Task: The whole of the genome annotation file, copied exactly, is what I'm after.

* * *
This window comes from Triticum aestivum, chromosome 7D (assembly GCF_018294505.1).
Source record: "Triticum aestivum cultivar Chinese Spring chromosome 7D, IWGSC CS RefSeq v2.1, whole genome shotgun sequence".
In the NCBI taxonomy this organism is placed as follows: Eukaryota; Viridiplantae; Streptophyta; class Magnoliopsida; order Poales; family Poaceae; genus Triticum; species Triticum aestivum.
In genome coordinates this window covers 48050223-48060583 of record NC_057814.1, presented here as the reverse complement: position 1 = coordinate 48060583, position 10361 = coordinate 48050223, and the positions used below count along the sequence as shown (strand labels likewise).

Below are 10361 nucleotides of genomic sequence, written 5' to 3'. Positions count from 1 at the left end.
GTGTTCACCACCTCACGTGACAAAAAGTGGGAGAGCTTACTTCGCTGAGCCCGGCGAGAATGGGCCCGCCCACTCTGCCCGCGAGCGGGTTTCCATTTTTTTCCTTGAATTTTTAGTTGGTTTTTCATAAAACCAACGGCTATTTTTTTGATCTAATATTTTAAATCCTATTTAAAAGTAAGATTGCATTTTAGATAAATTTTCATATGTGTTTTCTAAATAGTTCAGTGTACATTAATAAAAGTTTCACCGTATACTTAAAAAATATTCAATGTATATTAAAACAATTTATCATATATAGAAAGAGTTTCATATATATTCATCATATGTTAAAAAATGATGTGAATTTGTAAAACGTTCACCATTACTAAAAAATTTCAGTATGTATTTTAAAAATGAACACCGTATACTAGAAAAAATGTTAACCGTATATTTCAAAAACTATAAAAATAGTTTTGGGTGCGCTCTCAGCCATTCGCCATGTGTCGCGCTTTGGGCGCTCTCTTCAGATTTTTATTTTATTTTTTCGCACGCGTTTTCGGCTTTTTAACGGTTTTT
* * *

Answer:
This window comes from Triticum aestivum, chromosome 7D (assembly GCF_018294505.1).
Source record: "Triticum aestivum cultivar Chinese Spring chromosome 7D, IWGSC CS RefSeq v2.1, whole genome shotgun sequence".
In the NCBI taxonomy this organism is placed as follows: Eukaryota; Viridiplantae; Streptophyta; class Magnoliopsida; order Poales; family Poaceae; genus Triticum; species Triticum aestivum.
In genome coordinates this window covers 48050223-48060583 of record NC_057814.1, presented here as the reverse complement: position 1 = coordinate 48060583, position 10361 = coordinate 48050223, and the positions used below count along the sequence as shown (strand labels likewise).

Below are 10361 nucleotides of genomic sequence, written 5' to 3'. Positions count from 1 at the left end.
GTGTTCACCACCTCACGTGACAAAAAGTGGGAGAGCTTACTTCGCTGAGCCCGGCGAGAATGGGCCCGCCCACTCTGCCCGCGAGCGGGTTTCCATTTTTTTCCTTGAATTTTTAGTTGGTTTTTCATAAAACCAACGGCTATTTTTTTGATCTAATATTTTAAATCCTATTTAAAAGTAAGATTGCATTTTAGATAAATTTTCATATGTGTTTTCTAAATAGTTCAGTGTACATTAATAAAAGTTTCACCGTATACTTAAAAAATATTCAATGTATATTAAAACAATTTATCATATATAGAAAGAGTTTCATATATATTCATCATATGTTAAAAAATGATGTGAATTTGTAAAACGTTCACCATTACTAAAAAATTTCAGTATGTATTTTAAAAATGAACACCGTATACTAGAAAAAATGTTAACCGTATATTTCAAAAACTATAAAAATAGTTTTGGGTGCGCTCTCAGCCATTCGCCATGTGTCGCGCTTTGGGCGCTCTCTTCAGATTTTTATTTTATTTTTTCGCACGCGTTTTCGGCTTTTTAACGGTTTTT